Melissa & Doug Unit Blocks Week: The History of “Unit Blocks”

We love Unit Blocks! A pile of these natural-wood blocks on the playroom floor always seems to bring out the architect, builder, and dreamer in a child. There’s no “right” way to build with them, so kids can confidently construct cities, spaceships, robots, palaces, and so much more. Unit Blocks build imagination, and they are the ultimate hands-on learning toy!

Here’s a bit about their history:

Rectangular Unit Blocks appeared in their current form in the early 20th century, when they were developed by educator Caroline Pratt. Blocks were around before then: Frederick Froebel’s “Gifts” (including wonderful wooden manipulatives) were featured at the 1876 Philadelphia Centennial Exhibition, where Frank Lloyd Wright’s mother was inspired to buy a set for her son. Maria Montessori also used blocks in her curriculum. Even outside of formal sets, it’s easy to picture any child with access to boxes or wood scraps hard at work building towers and cities! What distinguishes modern Unit Blocks and makes them unbeatable for early learning is the UNIT.

The “unit” in Unit Blocks is the length of the smallest common dimension. So, for instance, if the depth of a block is 1 “unit,” the next dimension may be 2 and the longest dimension 4. Children can see, touch and feel how the sides relate to each other, and how this block relates to a block that’s half the size, twice the size, and more. By their very design, Unit Blocks demonstrate proportion and scale, building early math skills and spatial intelligence (see the image below, for example).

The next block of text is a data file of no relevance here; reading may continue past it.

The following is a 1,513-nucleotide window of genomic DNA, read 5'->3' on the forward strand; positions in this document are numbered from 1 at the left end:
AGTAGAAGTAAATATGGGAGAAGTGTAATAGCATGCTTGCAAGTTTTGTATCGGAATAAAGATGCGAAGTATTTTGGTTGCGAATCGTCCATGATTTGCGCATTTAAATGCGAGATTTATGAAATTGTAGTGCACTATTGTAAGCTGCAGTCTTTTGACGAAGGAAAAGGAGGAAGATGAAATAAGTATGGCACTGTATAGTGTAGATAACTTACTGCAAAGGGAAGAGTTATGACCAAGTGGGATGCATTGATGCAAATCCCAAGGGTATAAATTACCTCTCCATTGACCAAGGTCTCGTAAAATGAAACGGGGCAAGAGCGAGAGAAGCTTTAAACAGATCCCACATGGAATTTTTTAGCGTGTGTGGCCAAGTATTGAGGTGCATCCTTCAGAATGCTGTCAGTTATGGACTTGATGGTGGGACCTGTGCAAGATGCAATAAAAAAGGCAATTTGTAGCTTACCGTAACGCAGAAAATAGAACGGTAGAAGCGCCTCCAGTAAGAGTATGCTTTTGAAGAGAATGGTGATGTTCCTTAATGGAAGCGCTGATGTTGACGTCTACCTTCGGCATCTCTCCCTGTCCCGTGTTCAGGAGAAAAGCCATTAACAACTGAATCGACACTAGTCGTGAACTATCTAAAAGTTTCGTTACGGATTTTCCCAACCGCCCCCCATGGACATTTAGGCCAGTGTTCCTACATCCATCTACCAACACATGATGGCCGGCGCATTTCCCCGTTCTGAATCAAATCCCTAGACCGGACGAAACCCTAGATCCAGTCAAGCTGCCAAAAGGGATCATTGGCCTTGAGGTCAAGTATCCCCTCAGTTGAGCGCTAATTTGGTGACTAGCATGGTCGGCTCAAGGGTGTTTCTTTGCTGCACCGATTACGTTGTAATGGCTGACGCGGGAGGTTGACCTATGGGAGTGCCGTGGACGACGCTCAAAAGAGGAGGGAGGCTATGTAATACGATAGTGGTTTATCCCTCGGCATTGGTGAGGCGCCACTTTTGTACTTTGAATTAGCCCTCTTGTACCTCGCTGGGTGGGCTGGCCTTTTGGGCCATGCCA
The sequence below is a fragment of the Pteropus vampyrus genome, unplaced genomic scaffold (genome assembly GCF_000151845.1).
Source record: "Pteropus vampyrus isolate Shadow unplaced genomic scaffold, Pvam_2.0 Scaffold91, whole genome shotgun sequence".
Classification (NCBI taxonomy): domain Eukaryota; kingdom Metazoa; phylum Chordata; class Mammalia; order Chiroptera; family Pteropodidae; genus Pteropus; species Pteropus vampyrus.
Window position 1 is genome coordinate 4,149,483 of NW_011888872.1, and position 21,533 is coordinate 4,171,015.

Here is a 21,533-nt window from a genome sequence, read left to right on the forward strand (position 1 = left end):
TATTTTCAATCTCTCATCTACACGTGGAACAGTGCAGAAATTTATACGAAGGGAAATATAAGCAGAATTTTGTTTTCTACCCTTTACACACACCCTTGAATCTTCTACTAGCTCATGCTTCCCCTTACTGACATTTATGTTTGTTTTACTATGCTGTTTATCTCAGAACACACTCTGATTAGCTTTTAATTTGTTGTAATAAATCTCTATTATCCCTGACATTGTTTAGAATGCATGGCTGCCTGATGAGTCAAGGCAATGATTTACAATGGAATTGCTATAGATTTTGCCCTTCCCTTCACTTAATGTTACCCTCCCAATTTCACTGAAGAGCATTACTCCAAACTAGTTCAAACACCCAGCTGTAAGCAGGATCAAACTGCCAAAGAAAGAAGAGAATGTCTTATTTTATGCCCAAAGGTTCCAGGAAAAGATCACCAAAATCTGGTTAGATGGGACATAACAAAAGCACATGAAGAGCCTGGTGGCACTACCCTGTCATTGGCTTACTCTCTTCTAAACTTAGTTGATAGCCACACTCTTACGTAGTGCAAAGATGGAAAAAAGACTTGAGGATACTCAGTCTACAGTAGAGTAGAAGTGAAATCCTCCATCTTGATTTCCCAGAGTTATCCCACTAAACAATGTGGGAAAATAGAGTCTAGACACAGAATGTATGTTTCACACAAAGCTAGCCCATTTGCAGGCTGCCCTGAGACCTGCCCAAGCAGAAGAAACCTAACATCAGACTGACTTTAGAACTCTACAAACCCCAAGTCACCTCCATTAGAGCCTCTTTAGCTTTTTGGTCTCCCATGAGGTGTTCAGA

It takes two little rectangles to make a square; two squares to make a standard rectangle; two standard rectangles to make a long rectangle. Every side and every dimension can be measured in units.

Best of all, there’s no need to instruct children in how to play and learn with Unit Blocks: The very act of block building helps children sort, classify, relate, make connections, solve problems, and tap into imaginative worlds.

DID YOU KNOW: In the late 19th century, popular toy “Richter blocks” looked similar to these Melissa & Doug Unit Blocks . . . but were made of cement!

As Melissa & Doug Block Week continues, we’ll suggest some activity ideas that let puzzle-loving kids take block play to the next level. But today, we’ll celebrate Unit Blocks in the best way we know how: imaginative play! Come join us—dump out your block bin, plop down on the floor and let’s see what we can build.

We’d love to see what you create! Share pictures of your Unit Blocks creations by emailing them to socialmedia@MelissaAndDoug.com or posting them on our Facebook page!

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  3. [...] during our special “We Love Unit Blocks” week posts, we have shared a bit about the history of Unit Blocks, as well as some ways your little builders can play (and learn!) using various [...]

  4. [...] week on the blog, we covered the many different reasons why we LOVE Unit Block activities and projects. This week, [...]